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Subacute Phase

I sprained my back on the job about a month ago. I've been off work ever since. Is there anything I can do on my own to get back to work sooner?

About 80 percent of adults with an episode of back pain get better on their own within one to 10 days. Like you, a smaller number of people may still have pain one to two months later. This is called the subacute phase.

Studies do show that the longer a patient is off work, the greater the chances are of becoming a chronic pain patient. Long-term disability is the next step. To avoid this series of events, patients with nonspecific back pain are advised to keep active. Nonspecific back pain means it is not caused by tumor, infection, or a ruptured disc. Most often the exact cause remains unknown.

A few days of bed rest may be needed after the injury first happens. After that physical activity and exercise are the best treatment.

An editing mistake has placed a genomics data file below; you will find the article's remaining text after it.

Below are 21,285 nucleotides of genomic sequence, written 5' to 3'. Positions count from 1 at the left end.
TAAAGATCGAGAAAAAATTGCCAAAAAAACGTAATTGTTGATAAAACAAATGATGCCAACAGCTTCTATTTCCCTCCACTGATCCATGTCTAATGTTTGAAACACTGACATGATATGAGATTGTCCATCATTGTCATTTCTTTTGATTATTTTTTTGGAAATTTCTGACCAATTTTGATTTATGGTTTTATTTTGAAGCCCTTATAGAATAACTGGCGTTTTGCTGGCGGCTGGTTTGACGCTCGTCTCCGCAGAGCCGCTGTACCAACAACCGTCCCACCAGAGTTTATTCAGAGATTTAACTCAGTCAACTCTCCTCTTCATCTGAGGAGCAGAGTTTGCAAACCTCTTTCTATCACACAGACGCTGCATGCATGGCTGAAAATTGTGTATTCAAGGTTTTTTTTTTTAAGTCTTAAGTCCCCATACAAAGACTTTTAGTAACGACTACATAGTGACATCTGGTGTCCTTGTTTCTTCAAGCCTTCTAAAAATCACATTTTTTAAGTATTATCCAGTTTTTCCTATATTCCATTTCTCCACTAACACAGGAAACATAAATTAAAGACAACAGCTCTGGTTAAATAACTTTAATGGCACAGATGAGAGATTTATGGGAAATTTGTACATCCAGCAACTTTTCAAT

Some people attend a series of classes called back school. Physical Therapists usually teach proper posture and exercises geared toward recovery. Patients are taught that pain relief isn't always needed to go back to work. They are shown how to recognize when fear of reinjury is slowing down their progress. A short-term low-intensity back school gets workers back on the job faster than rest or a high-intensity program.

Martijn W. Heymans, PT, PhD, et al. The Effectiveness of High-Intensity Versus Low-Intensity Back Schools in an Occupational Setting. In Spine. May 1, 2006. Vol. 31. No. 10. Pp. 1075-1082.